In my last post, the first in this two-parter, we started discussing some of the questions many of you are facing as your assets age: how do you decide which assets get priority attention? And how do you compare different asset investment strategies, and figure out which combination will deliver the highest value over the planning horizon?
We started considering the case of a fictitious client who has a mere $3,000 per year budget and a portfolio of four investments—each with its own cost and time constraints. The goal is to find the set of investments that deliver the highest value. Easy right? Not so much as it turns out.
Rank by Value and Cutoff
The simplest prioritisation method is to rank projects by value, until you use up year 1 resources. In this case, investment #1 has the highest value at $13,200, followed by #3, #2, #4. However, investment #1 also uses up the entire budget in year 1, so that’s the cutoff. The total value of the selected portfolio is therefore $13,200.
For example, the value of investment #2 decreases to $2k when it begins in year 2. However, if we shift investment #2 to year 2, we could undertake investments #1 and #2, use up our entire budget, and end up with a value of $15,200, as shown here. Similarly, if we shift investment #4 to year 3, we end up with a value of $16,200.
Rank by Value/Cost
Another commonly used ranking method is value/cost or, in layman’s terms: ”bang for the buck”. Here, investment #3 would rank highest ($9k value divided by $3k cost = 3) followed by investment #4 ($5k/$2k = 2.5), then #1, and #2.
A simple rank and cutoff analysis would have us select investments #3 and #4, for a total value of $14,000. But, if we do the same as above, where we allow investments to shift in time, we can also accommodate investment #2, for a total value of $16,000 as shown here.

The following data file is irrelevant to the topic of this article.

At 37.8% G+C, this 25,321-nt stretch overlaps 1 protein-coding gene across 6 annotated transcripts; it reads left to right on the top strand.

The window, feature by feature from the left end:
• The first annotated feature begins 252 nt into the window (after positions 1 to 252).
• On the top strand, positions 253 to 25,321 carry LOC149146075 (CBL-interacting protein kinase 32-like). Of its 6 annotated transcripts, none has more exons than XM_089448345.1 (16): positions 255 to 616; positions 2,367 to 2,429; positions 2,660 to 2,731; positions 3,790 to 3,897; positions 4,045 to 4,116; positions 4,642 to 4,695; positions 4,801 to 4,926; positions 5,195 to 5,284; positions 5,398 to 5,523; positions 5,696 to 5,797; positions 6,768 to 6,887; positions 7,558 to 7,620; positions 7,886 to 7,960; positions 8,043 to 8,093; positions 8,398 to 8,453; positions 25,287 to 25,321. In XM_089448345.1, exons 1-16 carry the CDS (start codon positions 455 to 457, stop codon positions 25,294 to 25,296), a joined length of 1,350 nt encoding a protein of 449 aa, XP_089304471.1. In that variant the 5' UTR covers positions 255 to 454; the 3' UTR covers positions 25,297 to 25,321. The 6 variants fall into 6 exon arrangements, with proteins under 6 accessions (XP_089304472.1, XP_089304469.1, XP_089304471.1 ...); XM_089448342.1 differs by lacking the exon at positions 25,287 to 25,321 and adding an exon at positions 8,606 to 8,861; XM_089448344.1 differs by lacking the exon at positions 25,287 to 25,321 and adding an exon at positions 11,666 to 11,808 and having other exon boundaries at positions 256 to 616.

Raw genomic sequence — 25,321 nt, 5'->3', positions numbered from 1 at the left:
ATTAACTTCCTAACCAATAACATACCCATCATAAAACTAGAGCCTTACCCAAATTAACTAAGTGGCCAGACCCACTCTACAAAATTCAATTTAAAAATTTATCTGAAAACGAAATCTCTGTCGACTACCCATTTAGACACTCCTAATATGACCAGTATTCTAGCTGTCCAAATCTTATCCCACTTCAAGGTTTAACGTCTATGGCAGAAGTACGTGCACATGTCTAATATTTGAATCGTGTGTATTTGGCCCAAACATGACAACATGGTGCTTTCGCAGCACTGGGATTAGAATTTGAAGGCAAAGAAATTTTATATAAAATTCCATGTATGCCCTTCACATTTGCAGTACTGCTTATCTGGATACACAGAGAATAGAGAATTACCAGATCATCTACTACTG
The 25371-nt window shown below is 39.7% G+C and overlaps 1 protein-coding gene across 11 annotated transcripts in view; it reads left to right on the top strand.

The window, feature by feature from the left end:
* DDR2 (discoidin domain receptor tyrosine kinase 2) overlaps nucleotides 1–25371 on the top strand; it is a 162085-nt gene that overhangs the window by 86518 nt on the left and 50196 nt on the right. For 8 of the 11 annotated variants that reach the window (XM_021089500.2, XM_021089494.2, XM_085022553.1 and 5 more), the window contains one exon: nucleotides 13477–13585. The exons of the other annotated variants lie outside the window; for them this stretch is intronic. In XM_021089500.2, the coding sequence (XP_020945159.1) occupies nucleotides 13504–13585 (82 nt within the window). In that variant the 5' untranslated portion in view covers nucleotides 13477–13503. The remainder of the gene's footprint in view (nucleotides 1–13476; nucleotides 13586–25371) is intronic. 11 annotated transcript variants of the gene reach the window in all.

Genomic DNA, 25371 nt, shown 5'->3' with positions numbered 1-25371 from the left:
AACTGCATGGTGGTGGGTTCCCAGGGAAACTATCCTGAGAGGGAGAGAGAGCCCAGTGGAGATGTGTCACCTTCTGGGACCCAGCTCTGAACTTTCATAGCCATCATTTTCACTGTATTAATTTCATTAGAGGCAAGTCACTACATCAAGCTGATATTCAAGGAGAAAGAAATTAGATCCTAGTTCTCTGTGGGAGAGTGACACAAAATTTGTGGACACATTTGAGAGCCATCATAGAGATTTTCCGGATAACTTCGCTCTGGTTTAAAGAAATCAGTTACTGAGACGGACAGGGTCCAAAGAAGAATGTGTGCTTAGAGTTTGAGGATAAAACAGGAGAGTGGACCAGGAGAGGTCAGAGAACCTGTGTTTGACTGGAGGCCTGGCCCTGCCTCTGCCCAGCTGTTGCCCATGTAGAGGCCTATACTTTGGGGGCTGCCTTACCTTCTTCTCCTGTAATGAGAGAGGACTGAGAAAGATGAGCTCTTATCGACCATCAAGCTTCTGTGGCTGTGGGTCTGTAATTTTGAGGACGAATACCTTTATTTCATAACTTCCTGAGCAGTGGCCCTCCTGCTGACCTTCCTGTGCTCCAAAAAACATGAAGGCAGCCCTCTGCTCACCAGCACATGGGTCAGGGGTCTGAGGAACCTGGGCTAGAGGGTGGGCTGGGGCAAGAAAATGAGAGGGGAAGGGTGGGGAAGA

Don’t Just Prioritise, Optimise!
The ranking methods above generally fall in the category of prioritisation: they use simple rules to rank investments and select the best performing portfolio. Investment candidates #1, #2 and #3 in the table below summarize the results of the prioritisation ranking techniques used earlier.
But there is another solution that honours all constraints AND delivers a higher value. The investments in portfolio candidate 4 deliver a value of $18,000 yet this portfolio doesn’t actually include the highest scoring individual investment (#1), and it doesn’t even use up all resources in the first year!
This sounds totally counter-intuitive, doesn’t it? I told you people found it harder than expected when we played the game using our Lego building blocks to optimally stack our investments! What it does illustrate is the need for advanced optimisation techniques to truly extract maximal value from a portfolio of investments.
The most important thing to remember is that the objective is not to rank investments, but to optimise a portfolio of investments to realise the greatest value. And as you can see, optimisation is extremely complex and an iterative process. If we consider a relatively simple portfolio with:
- 100 investments
- 4 alternatives per investment
- 20 possible start dates
The number of possible combinations is 80100. This number is staggering and impossible to evaluate and/or manage manually, and this is where Asset Investment Planning & Management (AIPM) strategies—including optimisation—come into play.
I presented this challenge in Copenhagen in November and my colleague Boudewijn will be presenting it at the Iframi Asset Management Conference in Paris this week. I wonder how the French Asset Managers will cope with the challenge!
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